Not really a question, but some good advice from a pilgrim that has just returned from the Camino (May 2013):
Well that was an experience of a lifetime and something nobody who seriously wants to do the Camino should turn from.
Was it difficult? Not overly so.
Sure there were days when I was tired, hot, wet, had sore feet and on onew occassion had a honking great blister that put me off the road for a day, but if you are even moderately in shape, and remember you are not in a race, and do only what you are capable of doing per day, you will have the time of your life!
I did not start as a pilgrim, but I ended up as a person who firmly believes that Christianity is alive and well in people who walk the Camino and that God is great, and I do not mean that in a great religious type of way, with visions, or Halleluja choruses echoing through the land, He just is great and exists. ( I still swear like a trooper when things go wrong btw)
I left St Jean Pied de Port on 6 April and arrived in Santiago on 12 May. I left on my own and met dozens of the best people I have ever met in my life. I laughed more heartily than I have done in many years, I learned that charity between friends is invaluable, I have dozens of Facebook friends thanks to the Camino, all of whom I would welcome to my home, I saw the beauty of Spain, the wonders of large cities, the delights of tiny villages, heard cuckoos calling, cows mooing and sheep bleating, and smelt for days, dung and slurry that was being spread on fields. I never heard a cross word, or felt that I was ripped off in any way,in fact I had people track me down if I had over paid. Not once did I see see a police car with its siren sounding, nor fear anything untoward was possible.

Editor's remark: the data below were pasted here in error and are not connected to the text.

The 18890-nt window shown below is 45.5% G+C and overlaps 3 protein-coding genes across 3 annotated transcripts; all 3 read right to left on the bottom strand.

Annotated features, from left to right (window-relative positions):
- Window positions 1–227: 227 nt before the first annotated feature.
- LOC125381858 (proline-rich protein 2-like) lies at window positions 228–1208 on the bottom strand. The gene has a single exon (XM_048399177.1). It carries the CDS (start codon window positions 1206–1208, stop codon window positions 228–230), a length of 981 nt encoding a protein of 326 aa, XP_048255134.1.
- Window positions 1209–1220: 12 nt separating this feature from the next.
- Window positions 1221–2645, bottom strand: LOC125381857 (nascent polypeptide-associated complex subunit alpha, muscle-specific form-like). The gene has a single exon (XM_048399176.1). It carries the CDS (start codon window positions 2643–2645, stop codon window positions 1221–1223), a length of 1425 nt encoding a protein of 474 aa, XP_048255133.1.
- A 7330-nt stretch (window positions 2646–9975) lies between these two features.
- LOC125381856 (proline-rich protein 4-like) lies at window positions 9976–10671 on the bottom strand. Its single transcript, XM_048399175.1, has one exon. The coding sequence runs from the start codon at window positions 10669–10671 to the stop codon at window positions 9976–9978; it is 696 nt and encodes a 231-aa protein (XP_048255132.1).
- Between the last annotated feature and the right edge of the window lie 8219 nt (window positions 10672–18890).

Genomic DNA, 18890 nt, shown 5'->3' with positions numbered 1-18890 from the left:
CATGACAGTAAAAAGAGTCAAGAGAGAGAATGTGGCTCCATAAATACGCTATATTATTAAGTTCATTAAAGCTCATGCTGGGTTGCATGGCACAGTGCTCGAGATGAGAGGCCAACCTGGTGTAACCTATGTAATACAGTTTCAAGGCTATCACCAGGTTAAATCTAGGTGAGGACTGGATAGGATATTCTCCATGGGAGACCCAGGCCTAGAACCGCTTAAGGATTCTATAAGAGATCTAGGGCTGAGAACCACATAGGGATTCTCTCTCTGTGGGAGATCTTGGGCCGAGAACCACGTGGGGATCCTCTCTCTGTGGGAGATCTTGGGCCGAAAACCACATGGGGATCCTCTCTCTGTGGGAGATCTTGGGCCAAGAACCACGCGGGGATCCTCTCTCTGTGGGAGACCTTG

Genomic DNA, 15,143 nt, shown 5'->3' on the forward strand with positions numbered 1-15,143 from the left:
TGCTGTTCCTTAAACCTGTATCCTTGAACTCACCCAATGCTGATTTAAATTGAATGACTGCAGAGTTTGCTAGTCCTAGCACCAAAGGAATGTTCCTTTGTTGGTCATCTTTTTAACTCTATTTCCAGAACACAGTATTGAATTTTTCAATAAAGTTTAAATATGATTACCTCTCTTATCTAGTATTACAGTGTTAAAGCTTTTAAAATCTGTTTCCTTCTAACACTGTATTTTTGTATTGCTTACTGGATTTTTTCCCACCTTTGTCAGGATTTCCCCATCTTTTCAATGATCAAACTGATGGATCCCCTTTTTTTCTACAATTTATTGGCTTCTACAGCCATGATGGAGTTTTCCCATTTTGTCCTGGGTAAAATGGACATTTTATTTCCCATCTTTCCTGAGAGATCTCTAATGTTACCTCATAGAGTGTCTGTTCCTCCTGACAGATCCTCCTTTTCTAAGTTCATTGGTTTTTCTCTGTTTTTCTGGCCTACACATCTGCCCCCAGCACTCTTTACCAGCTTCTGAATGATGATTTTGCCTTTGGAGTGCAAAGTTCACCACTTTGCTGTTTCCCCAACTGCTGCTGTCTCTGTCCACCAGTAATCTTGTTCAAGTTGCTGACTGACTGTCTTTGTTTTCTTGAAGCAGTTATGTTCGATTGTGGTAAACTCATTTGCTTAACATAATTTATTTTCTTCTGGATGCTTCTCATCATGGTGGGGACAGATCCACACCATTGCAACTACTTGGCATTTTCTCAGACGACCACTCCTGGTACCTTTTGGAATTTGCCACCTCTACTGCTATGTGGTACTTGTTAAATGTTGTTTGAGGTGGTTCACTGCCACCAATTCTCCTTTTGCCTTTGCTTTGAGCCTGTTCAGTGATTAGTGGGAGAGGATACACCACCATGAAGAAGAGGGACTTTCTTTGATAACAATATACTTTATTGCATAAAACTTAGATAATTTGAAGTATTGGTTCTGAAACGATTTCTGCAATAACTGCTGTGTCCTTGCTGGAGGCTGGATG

I had a Rastafarian Russian surf board instructor fellow Caminoist (that is a story in its self!) tend, with care and tenderness to a bad blister I developed, and he used up his own precious first aid kit helping me and gave me a great pair of socks, a man, a month before I would never have dreamt of even speaking with. Now I know I could trust him completely.
The food was first class, the albergues were better than I imagined they would be, the whole exercise was cheaper than I thought, and I did not want to come back home at the end of it.
Yes you will experience challenges such as loosing your underwear inexplicably, finding you have adopted someone elses socks and sweating like a pig, but it is only underwear and I feel the benefit of losing 28 lbs to the point I now take two steps before my pants start to move, but I also lived amongst men and women from their 20s to their 80s who were a joy to be with and shared happiness and stories. I had no trouble sleeping and no trouble getting up in the morning. I soon got used to having a shower with a woman in the stall next to me. Inserting earplugs at night was just as natural as brushing my teeth, and I missed nothing of the creature comforts of home, what ever that may have meant.
If you want the time of your life, if you want to learn something incredible, if you want to see something fresh and with a different outlook on life, travel the Camino, and dont worry about the little things. You dont need peanut butter or to phone home every night. Go on, do something different. All the information about what you should do or bring is extremely well documented on this forum ten times over. Just do it. Buen Camino.
Read all the responses to advice for pilgrims over 60 in our Camino de Santiago forum.